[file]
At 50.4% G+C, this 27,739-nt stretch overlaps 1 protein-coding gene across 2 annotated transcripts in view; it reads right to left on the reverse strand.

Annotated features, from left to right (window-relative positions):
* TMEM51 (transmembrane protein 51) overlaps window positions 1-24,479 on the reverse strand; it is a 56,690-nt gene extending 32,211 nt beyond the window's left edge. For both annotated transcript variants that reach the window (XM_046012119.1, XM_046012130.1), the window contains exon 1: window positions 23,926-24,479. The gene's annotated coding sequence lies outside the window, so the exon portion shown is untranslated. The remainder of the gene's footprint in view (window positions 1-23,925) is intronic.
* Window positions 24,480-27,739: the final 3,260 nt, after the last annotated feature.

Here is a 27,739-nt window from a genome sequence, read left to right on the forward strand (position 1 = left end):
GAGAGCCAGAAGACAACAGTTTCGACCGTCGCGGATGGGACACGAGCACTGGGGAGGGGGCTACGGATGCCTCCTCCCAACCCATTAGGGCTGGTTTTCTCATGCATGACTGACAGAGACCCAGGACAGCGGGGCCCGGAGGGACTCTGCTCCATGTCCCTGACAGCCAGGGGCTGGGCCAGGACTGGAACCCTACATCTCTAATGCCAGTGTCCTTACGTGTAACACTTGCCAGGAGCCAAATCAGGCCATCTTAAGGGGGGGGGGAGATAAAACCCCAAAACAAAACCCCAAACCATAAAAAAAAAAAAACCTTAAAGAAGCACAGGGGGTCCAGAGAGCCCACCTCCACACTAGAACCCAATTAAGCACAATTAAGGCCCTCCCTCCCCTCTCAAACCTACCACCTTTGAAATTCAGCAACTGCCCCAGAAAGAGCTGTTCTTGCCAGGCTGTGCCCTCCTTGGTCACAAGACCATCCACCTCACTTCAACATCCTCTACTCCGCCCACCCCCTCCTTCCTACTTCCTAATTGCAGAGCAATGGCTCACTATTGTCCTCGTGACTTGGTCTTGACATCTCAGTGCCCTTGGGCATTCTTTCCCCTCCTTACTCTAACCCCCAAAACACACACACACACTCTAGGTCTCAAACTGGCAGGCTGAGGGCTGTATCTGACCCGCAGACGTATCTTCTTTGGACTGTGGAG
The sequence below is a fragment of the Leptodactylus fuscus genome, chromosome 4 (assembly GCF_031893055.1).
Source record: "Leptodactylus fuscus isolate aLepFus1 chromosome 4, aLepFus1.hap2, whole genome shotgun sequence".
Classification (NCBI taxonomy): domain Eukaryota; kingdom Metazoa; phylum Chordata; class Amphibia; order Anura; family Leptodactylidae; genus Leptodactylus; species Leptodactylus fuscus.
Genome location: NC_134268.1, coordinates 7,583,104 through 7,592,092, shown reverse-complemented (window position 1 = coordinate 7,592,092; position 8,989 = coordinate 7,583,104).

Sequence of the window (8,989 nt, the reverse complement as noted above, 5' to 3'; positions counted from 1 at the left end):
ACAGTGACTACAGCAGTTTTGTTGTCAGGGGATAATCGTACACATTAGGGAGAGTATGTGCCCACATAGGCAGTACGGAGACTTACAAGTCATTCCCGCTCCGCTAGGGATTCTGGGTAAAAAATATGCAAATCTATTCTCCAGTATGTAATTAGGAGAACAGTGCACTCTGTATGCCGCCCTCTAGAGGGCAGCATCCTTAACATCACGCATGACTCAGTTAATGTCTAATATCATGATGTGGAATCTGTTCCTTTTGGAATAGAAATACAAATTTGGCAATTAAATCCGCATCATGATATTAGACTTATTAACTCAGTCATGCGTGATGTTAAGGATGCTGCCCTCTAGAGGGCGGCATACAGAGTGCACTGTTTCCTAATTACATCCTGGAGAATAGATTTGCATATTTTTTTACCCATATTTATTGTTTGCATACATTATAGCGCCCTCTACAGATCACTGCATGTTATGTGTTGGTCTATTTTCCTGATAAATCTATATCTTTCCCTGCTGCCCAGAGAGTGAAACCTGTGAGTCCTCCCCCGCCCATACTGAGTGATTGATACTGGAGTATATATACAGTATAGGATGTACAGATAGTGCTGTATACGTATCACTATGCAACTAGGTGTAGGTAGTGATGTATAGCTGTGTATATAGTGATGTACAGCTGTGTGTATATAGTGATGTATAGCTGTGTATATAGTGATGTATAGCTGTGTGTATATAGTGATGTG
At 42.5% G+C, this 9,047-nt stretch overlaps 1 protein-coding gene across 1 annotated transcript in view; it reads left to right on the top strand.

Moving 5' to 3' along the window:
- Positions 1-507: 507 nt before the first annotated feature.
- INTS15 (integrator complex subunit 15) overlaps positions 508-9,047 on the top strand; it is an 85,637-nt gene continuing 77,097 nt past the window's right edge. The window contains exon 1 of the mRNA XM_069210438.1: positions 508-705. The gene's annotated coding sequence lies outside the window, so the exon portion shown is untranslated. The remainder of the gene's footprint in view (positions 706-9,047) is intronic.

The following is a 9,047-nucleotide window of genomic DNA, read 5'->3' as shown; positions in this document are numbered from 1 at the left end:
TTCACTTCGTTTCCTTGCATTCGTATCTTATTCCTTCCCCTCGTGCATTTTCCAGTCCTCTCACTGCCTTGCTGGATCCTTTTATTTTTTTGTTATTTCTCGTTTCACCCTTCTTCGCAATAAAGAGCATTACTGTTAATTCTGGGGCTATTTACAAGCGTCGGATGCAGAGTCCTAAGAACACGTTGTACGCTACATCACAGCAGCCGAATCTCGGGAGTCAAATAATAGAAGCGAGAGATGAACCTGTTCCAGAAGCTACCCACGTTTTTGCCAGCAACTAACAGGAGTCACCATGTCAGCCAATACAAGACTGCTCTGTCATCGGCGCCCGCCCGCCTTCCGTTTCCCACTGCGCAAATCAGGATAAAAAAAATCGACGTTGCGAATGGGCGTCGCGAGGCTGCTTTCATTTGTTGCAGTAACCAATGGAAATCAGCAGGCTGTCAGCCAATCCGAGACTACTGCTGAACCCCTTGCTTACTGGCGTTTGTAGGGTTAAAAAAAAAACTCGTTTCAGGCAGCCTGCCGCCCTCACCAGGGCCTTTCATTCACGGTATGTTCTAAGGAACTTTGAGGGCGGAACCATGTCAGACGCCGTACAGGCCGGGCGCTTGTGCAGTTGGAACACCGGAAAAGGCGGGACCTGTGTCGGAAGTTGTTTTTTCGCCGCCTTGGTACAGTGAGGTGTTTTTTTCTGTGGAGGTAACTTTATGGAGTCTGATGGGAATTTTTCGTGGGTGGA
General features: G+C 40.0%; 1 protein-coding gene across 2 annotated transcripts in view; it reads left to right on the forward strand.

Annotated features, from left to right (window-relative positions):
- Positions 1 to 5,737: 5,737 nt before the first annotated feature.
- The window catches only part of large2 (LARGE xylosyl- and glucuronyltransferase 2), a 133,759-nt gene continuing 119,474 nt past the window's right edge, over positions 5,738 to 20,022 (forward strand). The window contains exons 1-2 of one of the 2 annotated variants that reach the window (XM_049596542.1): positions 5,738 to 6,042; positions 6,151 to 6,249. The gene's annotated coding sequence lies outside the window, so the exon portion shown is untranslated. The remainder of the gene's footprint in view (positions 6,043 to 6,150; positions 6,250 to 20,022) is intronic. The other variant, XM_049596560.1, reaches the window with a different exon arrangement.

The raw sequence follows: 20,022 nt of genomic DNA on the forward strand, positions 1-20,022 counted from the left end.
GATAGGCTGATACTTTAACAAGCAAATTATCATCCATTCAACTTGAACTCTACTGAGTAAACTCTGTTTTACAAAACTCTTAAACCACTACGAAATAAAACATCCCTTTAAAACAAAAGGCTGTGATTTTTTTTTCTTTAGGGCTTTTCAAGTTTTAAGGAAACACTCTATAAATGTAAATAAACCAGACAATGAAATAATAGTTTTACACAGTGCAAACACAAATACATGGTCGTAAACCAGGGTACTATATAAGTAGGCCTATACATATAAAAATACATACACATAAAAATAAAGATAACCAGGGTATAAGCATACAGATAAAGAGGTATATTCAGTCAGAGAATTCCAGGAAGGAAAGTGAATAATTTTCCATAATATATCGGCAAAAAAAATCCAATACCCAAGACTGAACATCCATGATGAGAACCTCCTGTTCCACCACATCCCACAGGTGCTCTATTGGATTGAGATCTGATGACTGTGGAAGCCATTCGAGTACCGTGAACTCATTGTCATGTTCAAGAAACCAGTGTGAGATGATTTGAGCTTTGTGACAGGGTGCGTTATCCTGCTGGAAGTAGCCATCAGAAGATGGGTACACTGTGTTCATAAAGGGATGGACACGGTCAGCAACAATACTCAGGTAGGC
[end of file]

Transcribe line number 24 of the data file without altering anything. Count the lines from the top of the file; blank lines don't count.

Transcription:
GATAGGCTGATACTTTAACAAGCAAATTATCATCCATTCAACTTGAACTCTACTGAGTAAACTCTGTTTTACAAAACTCTTAAACCACTACGAAATAAAACATCCCTTTAAAACAAAAGGCTGTGATTTTTTTTTCTTTAGGGCTTTTCAAGTTTTAAGGAAACACTCTATAAATGTAAATAAACCAGACAATGAAATAATAGTTTTACACAGTGCAAACACAAATACATGGTCGTAAACCAGGGTACTATATAAGTAGGCCTATACATATAAAAATACATACACATAAAAATAAAGATAACCAGGGTATAAGCATACAGATAAAGAGGTATATTCAGTCAGAGAATTCCAGGAAGGAAAGTGAATAATTTTCCATAATATATCGGCAAAAAAAATCCAATACCCAAGACTGAACATCCATGATGAGAACCTCCTGTTCCACCACATCCCACAGGTGCTCTATTGGATTGAGATCTGATGACTGTGGAAGCCATTCGAGTACCGTGAACTCATTGTCATGTTCAAGAAACCAGTGTGAGATGATTTGAGCTTTGTGACAGGGTGCGTTATCCTGCTGGAAGTAGCCATCAGAAGATGGGTACACTGTGTTCATAAAGGGATGGACACGGTCAGCAACAATACTCAGGTAGGC